The best thing to come to downtown Fullerton since the city council redistricting plan pushed through last year by a few bar owners in order to ensure that the people who live downtown don’t actually get to vote for candidates who truly represent downtown (just kidding: that thing SUCKS) is Half Off Books, a bookstore that held court in Whittier for some 10 years before moving to the Paris of North Orange County last month.
Though teaching and paying bills took him away for a while, William Mittler was a freaking playwriting machine in the 1990s. He wrote nearly three dozen plays, most produced at STAGEStheatre, before transitioning into education at Fullerton College. But in 2005, Mittler was asked to write a play about a mostly forgotten slice of Orange County: Olinda, a small oil community at the mouth of Carbon Canyon that lasted, roughly, from 1900 to 1950.
Their names are as eclectic as the extensive list of musical styles and performers they cover: Selah, Clarah; Havilah, and Tabithah. Together, they are four sisters from Fullerton, the Darden Sisters and it might be a good idea to check them out now, because if they have anything to say about it, and if there is any justice on this spinning rock, they'll be playing well outside of Fullerton for years to come.
Muck Rack makes it simple to find people, tweets, or articles that mention any name, keyword, company, hashtag etc. We've compiled this guide to help you make the most of your search.
Selecting a term
Start searching tweets, articles from media outlets, articles mentioned in tweets, journalists'
names, titles and bios with some suggested searches:
Companies or Topics (e.g. iPhone, Microsoft)
Phrases (e.g. "cloud computing") — use quotes to keep the terms together
Twitter handles (e.g. @username) — returns those who have mentioned or replied to
Names (e.g. "David Pogue")
Hashtags (e.g. #sxsw, #london2012)
Bio details (e.g. vegan, Olympics, father)
Muck Rack's Advanced Search allows for many boolean operators.
Find results that mention multiple specified terms, use AND or
+. For example, ensure each result contains both Elon Musk and Mark Zuckerberg by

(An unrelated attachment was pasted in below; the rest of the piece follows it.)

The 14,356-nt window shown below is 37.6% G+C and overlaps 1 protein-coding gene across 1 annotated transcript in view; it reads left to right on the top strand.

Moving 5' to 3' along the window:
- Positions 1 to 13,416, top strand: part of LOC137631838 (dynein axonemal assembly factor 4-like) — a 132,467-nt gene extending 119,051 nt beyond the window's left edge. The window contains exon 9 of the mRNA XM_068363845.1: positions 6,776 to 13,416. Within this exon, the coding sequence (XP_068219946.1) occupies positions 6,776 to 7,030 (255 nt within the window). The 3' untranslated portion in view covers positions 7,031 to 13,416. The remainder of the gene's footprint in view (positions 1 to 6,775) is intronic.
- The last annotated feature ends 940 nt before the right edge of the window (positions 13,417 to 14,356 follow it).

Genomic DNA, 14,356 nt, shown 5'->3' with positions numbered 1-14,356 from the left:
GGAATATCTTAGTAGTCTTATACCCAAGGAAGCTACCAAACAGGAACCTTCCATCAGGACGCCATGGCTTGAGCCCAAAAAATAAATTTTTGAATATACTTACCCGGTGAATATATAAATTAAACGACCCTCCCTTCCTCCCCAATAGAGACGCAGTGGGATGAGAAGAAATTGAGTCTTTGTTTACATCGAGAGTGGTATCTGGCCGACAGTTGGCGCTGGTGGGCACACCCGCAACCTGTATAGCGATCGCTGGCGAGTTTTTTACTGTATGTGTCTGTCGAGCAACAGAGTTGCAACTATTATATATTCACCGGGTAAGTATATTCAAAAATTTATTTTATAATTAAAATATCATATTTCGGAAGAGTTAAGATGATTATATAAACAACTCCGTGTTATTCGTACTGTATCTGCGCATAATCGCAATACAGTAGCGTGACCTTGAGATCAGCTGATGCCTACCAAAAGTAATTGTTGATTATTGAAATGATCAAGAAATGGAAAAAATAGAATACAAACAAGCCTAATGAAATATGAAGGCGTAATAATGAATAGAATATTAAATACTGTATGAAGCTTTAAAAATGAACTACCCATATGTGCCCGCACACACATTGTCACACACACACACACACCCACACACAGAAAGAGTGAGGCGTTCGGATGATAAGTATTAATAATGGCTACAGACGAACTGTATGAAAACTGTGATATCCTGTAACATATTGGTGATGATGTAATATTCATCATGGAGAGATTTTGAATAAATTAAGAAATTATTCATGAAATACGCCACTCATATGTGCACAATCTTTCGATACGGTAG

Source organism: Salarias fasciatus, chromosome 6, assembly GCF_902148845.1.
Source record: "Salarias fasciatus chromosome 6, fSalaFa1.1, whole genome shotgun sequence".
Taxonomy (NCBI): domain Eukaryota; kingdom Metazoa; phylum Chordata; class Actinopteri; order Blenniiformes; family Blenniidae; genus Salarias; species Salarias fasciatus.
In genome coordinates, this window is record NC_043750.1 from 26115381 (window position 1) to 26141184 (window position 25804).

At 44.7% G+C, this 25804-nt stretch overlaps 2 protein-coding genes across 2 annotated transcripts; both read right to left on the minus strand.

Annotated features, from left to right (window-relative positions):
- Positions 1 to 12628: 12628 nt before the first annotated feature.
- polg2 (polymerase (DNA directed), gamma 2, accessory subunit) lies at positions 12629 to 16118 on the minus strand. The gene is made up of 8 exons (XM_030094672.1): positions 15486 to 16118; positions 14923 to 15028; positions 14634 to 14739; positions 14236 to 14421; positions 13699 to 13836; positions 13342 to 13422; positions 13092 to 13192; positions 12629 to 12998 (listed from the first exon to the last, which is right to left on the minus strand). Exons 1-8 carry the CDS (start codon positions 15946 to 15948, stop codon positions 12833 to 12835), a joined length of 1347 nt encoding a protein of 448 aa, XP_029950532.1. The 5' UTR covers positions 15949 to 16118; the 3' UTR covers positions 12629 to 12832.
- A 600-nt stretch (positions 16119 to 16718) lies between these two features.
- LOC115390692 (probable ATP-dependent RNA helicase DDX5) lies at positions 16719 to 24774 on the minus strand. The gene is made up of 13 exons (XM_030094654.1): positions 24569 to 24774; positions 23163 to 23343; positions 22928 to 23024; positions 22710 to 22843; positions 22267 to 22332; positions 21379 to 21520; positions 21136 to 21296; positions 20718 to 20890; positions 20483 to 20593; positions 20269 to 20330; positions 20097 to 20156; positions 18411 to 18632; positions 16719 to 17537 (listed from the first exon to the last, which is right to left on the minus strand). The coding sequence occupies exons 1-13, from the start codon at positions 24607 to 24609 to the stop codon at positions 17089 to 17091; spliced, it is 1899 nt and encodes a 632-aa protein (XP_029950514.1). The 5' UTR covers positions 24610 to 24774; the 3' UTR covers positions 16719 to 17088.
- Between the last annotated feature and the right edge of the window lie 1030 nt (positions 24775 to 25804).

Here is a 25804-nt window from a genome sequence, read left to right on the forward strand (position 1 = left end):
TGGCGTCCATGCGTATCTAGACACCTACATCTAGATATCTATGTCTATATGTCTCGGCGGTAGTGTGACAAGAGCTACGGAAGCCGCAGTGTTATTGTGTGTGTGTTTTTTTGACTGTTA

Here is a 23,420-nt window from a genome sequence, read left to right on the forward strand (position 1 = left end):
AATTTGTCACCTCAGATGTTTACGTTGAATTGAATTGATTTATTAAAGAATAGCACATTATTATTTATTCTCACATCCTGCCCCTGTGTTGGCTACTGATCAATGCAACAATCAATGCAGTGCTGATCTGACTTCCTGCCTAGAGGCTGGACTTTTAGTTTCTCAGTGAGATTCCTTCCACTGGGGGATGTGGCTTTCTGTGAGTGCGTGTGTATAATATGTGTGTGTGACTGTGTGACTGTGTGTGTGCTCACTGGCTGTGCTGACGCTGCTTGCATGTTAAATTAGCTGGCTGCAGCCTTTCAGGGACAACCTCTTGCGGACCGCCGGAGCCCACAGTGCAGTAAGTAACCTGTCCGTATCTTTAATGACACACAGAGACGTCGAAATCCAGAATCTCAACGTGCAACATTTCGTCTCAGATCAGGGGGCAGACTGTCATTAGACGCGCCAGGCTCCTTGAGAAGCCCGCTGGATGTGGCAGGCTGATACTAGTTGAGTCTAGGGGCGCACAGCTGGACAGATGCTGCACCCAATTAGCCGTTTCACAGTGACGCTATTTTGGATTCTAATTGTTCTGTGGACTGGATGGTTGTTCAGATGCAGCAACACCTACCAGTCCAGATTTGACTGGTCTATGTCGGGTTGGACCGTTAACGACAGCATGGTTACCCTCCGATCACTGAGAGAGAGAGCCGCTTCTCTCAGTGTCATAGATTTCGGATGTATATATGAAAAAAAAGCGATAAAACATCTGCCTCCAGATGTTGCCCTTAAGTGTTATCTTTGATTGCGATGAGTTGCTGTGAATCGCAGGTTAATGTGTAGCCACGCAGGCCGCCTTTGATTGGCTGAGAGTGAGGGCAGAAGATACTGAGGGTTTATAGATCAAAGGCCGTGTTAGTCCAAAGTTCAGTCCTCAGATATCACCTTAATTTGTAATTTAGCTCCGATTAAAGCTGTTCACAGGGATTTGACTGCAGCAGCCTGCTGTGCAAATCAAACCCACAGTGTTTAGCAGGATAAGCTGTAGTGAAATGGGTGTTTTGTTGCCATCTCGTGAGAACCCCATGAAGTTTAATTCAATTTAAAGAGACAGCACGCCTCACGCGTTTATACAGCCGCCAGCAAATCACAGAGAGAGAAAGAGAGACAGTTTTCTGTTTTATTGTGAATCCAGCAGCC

searching Musk AND Zuckerberg or Musk + Zuckerberg.
Use the operators OR or , to broaden your search when you'd like either of
multiple terms to appear in results. (This is the default behavior of our search when no operators
are used). For example, results will contain either cake or cookie by searching cake OR cookie or cake,cookie
Use NOT or - to subtract results from your search. For
example, searching Disney will yield results about the Walt Disney Company as well as Walt Disney
World Resort. To exclude mentions of Disney World, search for Disney -World or Disney
When using one of these operators with a phrase, enclose it in quotation marks. For example, you can
find results about smartphones excluding Apple's iPhone 4S by searching smartphone -"iPhone
Exact case matching or punctuation
If you're searching for a brand name or keyword that relies on specific punctuation marks or capitalization, you can
find results that match your exact query by adding matchcase: before the keyword you're searching for, like matchcase:E*TRADE .
Use parentheses to separate multiple
boolean phrases. For example, to find journalists talking about having fun in Disney World or
Disneyland, search for ("disney world" OR disneyland) AND fun.
An asterisk can be used to search for any variation of a root word truncated by the asterisk. For example, searching for admin* will return results for administrator, administration, administer, administered, etc.
A near operator is an AND operator where you can control the distance between the words. You can vary the distance the near operation uses by adding a forward slash and number (between 0-99) such as strawberries NEAR/10 "whipped cream", which means the strawberries must exist within 10 words of "whipped cream".